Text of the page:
The shadow assistant minister for cyber security, Gai Brodtmann, has called for the government to classify Australia’s election systems as a “critical infrastructure sector” under the Trusted Information Sharing Network in order to “overlay the appropriate scrutiny and assurance mechanisms to assure the Australian people of the cyber resilience of their democracy”.
The Labor MP, who earlier this month announced she would not contest the next election, cited concerns over alleged attempts to influence the US and French elections as well as the denial of service attacks on the 2016 Census.
The TISN is an initiative to boost information sharing and collaboration between critical infrastructure operators.
In June 2017 the federal parliamentary inquiry into the conduct of the 2016 federal election issued an interim report focused on the modernisation of the Australian Electoral Commission (AEC). Among its recommendations were that the government consider additional funding for the AEC to help the commission modernise IT systems.
The report said the AEC should potentially receive funding for the deployment of additional electronic certified lists at polling stations and a trial to test the scanning and electronic counting of House of Representatives ballot papers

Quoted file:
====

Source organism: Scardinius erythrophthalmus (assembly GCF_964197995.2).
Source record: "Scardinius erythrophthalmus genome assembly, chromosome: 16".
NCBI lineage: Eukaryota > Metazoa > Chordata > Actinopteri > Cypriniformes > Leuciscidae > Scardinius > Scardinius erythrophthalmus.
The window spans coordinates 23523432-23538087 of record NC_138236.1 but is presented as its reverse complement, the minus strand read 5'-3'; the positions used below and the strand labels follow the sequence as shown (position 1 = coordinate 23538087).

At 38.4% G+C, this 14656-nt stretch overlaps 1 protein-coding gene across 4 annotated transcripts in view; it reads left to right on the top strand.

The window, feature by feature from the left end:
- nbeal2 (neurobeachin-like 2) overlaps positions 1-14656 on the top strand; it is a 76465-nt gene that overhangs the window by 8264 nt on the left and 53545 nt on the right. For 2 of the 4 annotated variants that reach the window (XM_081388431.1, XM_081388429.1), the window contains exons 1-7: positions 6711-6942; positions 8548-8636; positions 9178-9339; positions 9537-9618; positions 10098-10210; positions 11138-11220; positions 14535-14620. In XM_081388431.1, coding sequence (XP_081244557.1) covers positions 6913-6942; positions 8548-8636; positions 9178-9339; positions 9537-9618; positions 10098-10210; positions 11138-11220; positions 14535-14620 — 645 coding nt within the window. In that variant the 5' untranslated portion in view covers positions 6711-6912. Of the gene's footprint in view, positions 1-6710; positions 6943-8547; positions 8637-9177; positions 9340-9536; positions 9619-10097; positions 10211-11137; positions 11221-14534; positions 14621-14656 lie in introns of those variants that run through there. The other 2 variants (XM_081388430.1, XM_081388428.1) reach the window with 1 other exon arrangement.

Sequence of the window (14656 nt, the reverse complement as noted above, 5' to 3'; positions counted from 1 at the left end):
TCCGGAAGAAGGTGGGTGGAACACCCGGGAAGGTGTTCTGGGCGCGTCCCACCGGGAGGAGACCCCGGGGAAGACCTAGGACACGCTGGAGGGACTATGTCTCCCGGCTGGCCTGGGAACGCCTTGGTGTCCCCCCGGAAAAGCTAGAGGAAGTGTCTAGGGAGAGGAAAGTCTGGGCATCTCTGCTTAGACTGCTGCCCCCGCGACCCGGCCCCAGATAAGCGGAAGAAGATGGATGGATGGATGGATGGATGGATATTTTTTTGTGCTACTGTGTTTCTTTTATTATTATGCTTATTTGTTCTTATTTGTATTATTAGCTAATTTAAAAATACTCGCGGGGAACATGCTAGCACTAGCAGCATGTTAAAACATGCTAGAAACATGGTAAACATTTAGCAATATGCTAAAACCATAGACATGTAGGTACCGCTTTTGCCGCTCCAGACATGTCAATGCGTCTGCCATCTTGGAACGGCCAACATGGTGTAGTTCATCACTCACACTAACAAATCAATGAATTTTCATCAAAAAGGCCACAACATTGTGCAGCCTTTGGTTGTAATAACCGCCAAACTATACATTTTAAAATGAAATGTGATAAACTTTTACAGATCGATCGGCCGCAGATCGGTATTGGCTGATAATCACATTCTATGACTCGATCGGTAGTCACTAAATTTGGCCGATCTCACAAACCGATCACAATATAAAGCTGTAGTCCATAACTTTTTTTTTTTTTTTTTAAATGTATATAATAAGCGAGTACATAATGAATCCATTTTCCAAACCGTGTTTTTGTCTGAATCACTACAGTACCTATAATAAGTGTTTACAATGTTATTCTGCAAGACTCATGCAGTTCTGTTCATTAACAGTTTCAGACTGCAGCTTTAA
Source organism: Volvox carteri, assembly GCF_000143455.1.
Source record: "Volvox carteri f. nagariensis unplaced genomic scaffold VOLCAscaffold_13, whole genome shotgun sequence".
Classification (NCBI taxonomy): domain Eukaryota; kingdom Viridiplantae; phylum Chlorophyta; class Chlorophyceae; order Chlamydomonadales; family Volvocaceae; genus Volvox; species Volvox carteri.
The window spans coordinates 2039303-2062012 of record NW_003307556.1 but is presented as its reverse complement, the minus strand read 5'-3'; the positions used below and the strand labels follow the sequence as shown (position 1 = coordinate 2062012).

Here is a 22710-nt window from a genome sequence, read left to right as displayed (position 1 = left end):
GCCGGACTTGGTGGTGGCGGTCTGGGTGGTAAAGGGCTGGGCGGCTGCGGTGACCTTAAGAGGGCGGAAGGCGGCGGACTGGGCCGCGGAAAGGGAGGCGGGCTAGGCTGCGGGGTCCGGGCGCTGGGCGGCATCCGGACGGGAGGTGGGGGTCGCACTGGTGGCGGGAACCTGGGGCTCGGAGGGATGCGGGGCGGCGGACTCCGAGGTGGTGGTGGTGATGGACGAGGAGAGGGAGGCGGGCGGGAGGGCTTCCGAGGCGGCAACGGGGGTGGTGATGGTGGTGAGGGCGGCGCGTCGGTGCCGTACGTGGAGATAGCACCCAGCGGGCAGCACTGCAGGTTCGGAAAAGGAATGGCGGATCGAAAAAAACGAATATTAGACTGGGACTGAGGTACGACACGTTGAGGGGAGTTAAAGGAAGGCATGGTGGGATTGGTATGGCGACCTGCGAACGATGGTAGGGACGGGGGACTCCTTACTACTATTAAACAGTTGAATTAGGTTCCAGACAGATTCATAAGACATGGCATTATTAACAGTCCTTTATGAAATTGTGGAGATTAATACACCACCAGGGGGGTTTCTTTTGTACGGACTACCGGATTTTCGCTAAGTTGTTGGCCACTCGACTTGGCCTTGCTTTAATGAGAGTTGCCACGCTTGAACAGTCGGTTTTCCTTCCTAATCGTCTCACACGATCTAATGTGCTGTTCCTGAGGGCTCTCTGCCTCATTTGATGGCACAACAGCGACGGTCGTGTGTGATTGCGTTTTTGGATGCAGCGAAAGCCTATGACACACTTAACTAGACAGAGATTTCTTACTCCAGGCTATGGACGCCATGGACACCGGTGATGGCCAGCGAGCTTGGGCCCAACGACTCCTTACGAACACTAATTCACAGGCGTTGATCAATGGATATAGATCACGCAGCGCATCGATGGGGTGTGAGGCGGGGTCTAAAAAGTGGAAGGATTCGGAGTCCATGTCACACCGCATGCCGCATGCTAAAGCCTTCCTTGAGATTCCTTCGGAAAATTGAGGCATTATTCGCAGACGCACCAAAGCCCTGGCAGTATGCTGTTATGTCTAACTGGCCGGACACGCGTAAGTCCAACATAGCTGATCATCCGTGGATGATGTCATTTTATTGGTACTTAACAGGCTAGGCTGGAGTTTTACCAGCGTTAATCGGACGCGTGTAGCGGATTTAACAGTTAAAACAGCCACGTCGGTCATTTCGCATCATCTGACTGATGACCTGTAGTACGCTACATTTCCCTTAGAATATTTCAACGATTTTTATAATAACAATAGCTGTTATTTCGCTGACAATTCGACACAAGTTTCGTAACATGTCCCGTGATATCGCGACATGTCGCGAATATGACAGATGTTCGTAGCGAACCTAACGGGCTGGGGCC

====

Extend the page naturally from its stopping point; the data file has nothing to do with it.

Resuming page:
Brodtmann, in a submission to the ongoing inquiry, said that the report made clear the need for the AEC’s IT systems and electoral processes to be modernised but that the “acquisition of new equipment and systems alone will not automatically assure the cyber security of our electoral systems.”
She called on the government to direct the AEC to comply with Australian Signals Directorate information security standards.
Since a 2013 update to the Protective Security Policy Framework, implementation of the ASD’s ‘Top 4’ mitigation strategies has been mandatory for government agencies — however, a number of major government agencies have failed to comply.
In June this year an Australian National Audit Office (ANAO) report revealed that implementation of the Top 4 remained patchy.
“While voting in Australia is paper based, our national voter registration databases are not,” Brodtmann wrote. “We must ensure Australia’s databases are protected from any kind of breach or manipulation.”